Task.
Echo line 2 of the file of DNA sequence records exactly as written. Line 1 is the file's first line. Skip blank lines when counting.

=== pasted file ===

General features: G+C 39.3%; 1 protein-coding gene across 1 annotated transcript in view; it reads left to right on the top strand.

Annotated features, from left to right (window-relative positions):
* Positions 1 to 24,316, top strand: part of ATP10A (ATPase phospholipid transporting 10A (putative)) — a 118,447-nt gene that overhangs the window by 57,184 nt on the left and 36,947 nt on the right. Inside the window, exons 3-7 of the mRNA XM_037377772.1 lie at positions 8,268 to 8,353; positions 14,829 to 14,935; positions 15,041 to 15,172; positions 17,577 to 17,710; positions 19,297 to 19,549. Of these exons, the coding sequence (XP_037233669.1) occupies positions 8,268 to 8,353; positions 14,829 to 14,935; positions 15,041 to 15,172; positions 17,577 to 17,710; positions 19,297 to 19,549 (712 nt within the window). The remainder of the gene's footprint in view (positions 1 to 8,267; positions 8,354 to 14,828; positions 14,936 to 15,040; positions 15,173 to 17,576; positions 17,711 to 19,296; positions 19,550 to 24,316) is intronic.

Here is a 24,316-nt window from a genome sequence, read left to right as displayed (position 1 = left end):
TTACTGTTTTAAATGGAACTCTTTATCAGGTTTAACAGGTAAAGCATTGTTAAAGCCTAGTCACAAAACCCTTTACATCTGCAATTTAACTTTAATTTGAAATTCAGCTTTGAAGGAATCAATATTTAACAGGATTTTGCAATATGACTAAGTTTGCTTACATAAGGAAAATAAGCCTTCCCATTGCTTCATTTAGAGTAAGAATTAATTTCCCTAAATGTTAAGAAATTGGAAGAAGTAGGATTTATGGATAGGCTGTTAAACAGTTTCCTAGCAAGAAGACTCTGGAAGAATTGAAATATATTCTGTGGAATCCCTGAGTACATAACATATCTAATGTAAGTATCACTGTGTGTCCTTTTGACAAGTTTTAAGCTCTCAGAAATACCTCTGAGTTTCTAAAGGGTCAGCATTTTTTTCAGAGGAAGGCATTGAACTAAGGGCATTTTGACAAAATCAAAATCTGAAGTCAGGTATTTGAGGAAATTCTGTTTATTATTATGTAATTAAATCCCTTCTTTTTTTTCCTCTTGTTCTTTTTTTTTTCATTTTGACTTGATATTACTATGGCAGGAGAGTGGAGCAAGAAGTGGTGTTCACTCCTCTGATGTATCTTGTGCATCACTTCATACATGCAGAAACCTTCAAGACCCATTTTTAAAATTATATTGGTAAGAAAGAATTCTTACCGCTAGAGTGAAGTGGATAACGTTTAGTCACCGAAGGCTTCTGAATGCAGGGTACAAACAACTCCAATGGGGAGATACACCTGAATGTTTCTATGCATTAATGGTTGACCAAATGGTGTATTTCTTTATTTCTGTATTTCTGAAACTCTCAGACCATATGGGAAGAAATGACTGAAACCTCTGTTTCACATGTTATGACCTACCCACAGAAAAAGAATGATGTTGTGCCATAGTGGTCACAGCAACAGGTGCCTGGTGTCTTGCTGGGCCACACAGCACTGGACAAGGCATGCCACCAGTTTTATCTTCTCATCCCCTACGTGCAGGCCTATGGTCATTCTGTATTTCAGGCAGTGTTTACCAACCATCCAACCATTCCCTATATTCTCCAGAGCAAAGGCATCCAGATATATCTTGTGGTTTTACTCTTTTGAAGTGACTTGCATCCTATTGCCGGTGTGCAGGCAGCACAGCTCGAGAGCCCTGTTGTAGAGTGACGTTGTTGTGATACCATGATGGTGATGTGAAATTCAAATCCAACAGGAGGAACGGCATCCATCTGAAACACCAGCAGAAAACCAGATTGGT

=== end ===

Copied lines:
Annotated features, from left to right (window-relative positions):